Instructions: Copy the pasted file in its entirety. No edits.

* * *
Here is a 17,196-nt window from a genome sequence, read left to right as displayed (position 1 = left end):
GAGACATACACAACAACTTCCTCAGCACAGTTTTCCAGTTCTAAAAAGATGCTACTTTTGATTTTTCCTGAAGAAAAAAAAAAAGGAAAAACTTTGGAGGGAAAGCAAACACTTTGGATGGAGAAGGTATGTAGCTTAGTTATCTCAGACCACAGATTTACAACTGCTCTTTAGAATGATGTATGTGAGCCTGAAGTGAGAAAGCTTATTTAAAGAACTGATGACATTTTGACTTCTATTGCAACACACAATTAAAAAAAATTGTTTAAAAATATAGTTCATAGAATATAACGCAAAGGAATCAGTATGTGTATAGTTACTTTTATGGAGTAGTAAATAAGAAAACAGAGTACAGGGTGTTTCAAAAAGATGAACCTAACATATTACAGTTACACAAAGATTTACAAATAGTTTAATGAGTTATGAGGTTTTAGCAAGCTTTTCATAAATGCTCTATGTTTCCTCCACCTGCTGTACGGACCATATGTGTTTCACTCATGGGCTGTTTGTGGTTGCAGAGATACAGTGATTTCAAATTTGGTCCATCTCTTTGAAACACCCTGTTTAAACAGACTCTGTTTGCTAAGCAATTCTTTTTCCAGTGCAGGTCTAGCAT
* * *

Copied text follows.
Here is a 17,196-nt window from a genome sequence, read left to right as displayed (position 1 = left end):
GAGACATACACAACAACTTCCTCAGCACAGTTTTCCAGTTCTAAAAAGATGCTACTTTTGATTTTTCCTGAAGAAAAAAAAAAAGGAAAAACTTTGGAGGGAAAGCAAACACTTTGGATGGAGAAGGTATGTAGCTTAGTTATCTCAGACCACAGATTTACAACTGCTCTTTAGAATGATGTATGTGAGCCTGAAGTGAGAAAGCTTATTTAAAGAACTGATGACATTTTGACTTCTATTGCAACACACAATTAAAAAAAATTGTTTAAAAATATAGTTCATAGAATATAACGCAAAGGAATCAGTATGTGTATAGTTACTTTTATGGAGTAGTAAATAAGAAAACAGAGTACAGGGTGTTTCAAAAAGATGAACCTAACATATTACAGTTACACAAAGATTTACAAATAGTTTAATGAGTTATGAGGTTTTAGCAAGCTTTTCATAAATGCTCTATGTTTCCTCCACCTGCTGTACGGACCATATGTGTTTCACTCATGGGCTGTTTGTGGTTGCAGAGATACAGTGATTTCAAATTTGGTCCATCTCTTTGAAACACCCTGTTTAAACAGACTCTGTTTGCTAAGCAATTCTTTTTCCAGTGCAGGTCTAGCAT